Cody Hunt was arrested by Chickasha Police Officer David Michael Harper-Head when a search of his vehicle revealed a metal tin in the pouch attached to the back of the passenger’s seat that contained a white crystal substance.

Harper-Head said he knew White from previous interactions and asked for the assistance of a Grady County Sheriff’s Office K9 unit.

“I spoke briefly with Hunt, and told him based on his past I was going to have the dog walk around his car,” said Harper-Head. “Hunt told me he would consent to a search if I would like.”

Deputy Zak Davis said the dog alerted on the vehicle.

Harper-Head said the substance in the tin tested presumptively positive for methamphetamine.

“I placed Cody Hunt under arrest for possession of methamphetamine,” said Harper-Head. “He told me that his Uncle Keith Hunt had been driving the vehicle also and he thinks the methamphetamine may be his.”

Harper-Head said Hunt was the sole occupant of the vehicle and noted he is familiar with Hunt operating the vehicle in the past.

Hunt was transported to The Grady County Jail.



Kirksville, Mo. – Missouri has something of a dynasty going, but it’s not a leadership role to be proud of.

Headlines such as “Missouri reigns as America’s meth king,” “Missouri is America’s methiest state,” and “Missouri claims name of top-meth maker” have popped up annually since 2003, with the lone exception of 2010 when Tennessee took the crown of shame.

Missouri State Highway Patrol 2013

Missouri may lose that race to the bottom again in 2013, with figures through October showing it trailing Illinois and just ahead of Tennessee in “methamphetamine incidents” reported.

While those numbers are alarming and should serve as a call to action, they are often misinterpreted as a representation of the amount of meth in a given area. The reality is much more complex and likely far different than any report can compile.

What is a meth incident

Contrary to what is often said in media reports about meth, these figures tell nothing about the quantity of meth “seized” or labs “busted.”

A reported “incident” can represent a variety of things. A bust at a single location where three dozen active “one pots” are discovered, a bust with one “shake-and-bake,” and a roadside discovery of an empty soda bottle that tests positive for having helped make meth would each count equally as one “incident.”

There is no comprehensive database regarding the amounts of meth seized.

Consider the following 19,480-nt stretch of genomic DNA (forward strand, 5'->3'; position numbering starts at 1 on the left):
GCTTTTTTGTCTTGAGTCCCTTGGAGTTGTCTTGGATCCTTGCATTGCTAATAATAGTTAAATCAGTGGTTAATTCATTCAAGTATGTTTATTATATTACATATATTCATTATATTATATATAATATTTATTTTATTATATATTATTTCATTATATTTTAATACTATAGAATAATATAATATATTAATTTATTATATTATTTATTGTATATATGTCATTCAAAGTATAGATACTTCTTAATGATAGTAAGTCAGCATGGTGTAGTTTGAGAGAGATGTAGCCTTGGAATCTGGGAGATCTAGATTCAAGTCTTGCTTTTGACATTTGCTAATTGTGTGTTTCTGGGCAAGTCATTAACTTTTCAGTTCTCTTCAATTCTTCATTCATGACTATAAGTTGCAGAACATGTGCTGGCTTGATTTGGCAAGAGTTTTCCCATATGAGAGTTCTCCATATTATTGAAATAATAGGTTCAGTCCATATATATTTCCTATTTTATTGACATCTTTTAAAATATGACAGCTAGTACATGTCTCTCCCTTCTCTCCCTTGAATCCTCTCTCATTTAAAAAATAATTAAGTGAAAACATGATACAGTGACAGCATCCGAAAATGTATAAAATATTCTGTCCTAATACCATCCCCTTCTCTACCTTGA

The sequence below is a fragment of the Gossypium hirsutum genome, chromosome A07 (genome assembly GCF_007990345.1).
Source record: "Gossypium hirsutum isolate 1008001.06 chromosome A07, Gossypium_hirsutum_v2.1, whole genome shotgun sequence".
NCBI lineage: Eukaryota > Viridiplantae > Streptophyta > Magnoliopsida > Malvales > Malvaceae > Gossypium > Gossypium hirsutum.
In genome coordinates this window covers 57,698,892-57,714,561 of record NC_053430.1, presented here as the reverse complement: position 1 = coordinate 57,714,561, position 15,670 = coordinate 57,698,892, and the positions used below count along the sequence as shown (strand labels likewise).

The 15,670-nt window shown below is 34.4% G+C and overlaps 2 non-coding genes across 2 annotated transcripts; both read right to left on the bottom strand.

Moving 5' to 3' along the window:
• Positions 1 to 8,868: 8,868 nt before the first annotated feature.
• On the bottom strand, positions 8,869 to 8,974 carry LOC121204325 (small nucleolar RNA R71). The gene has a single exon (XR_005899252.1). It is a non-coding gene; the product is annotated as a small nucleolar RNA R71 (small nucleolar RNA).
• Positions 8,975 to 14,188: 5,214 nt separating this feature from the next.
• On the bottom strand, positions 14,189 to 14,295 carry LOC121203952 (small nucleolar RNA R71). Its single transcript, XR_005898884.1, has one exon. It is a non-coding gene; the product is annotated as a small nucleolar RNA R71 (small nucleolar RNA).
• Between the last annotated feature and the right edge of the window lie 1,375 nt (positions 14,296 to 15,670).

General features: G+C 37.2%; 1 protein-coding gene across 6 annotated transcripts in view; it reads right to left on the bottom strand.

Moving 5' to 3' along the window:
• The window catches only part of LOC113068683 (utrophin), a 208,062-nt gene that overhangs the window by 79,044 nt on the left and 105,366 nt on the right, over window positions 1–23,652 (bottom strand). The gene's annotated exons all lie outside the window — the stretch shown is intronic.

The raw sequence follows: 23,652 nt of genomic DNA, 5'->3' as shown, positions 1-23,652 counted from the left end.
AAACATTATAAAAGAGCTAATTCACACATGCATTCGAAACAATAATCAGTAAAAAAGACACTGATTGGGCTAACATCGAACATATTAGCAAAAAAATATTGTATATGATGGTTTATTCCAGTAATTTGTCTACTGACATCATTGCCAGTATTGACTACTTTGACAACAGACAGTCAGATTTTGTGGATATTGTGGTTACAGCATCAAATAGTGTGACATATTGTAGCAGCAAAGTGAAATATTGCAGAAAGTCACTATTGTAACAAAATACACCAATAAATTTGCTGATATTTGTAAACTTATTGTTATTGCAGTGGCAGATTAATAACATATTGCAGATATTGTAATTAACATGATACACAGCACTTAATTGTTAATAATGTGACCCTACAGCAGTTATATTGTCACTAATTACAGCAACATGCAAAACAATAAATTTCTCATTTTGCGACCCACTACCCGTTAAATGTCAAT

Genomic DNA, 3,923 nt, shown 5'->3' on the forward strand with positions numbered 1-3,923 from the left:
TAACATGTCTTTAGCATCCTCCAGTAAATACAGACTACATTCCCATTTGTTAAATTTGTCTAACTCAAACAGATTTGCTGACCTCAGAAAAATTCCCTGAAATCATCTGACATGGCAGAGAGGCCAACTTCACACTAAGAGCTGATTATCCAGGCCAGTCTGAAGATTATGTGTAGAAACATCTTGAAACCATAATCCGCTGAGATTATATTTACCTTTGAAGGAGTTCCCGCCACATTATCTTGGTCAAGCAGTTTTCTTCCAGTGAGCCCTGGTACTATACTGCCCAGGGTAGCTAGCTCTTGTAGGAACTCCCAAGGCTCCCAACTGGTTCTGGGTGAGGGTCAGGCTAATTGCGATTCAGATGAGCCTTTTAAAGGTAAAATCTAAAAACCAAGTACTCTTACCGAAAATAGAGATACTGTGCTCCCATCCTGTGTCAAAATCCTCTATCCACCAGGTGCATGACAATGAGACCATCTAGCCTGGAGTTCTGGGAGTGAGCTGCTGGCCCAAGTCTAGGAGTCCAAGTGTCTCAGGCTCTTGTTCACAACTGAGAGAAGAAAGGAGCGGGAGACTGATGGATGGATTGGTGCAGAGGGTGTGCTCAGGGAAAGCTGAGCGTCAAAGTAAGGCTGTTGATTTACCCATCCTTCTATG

Within the “incident” definition, Missouri has led the way with a high point reached at 2,860 incidents in 2003 (including 57 in Adair County).

The federal Combat Methamphetamine Epidemic Act was enacted in 2006, moving all over-the-counter PSE products behind pharmacy counters, setting daily and monthly limits and requiring identification for purchases and logs of all purchases be kept by pharmacies.

Missouri, which had already passed some anti-meth laws prior to the CMEA, saw a massive drop in meth lab incidents reported in 2006, falling to 1,284 (nine in Adair County).

After remaining level through 2007, numbers ticked upward statewide and surpassed 2,000 incidents in 2011. Reported incidents were down slightly in 2012 (1,985). Data for 2013 is only available through October, though incidents were on pace for their lowest totals since 2009.

That hasn’t been the case in Adair County, where the 2013 report already includes 55 incidents. That’s the highest since 2003 and has spurred action with the proposed ordinance to require prescriptions for PSE-drug purchases in Kirksville.

Other areas of the state have also seen a resurgence in meth incidents, with an exception in northwestern Missouri. In 2003, the 15 counties that comprise the Patrol’s Troop H region reported 183 incidents. In 2012 they reported just four and they’ve reported eight in the incomplete 2013 numbers.

Buchanan County (county seat St. Joseph) reported 42 incidents in 2003, dropped to six in 2006 and has remained at or below that number in recent years.

But that number doesn’t correlate to an eradication of methamphetamine, says Cpt. Mike Donaldson of the Buchanan County Drug Strike Force.

“I don’t think it’s necessarily good news,” he said. “It is good news we have fewer labs because they’re dangerous. The manufacturing process, so many things go wrong, with toxic fumes, explosions.

“But we have not had a decrease in meth.”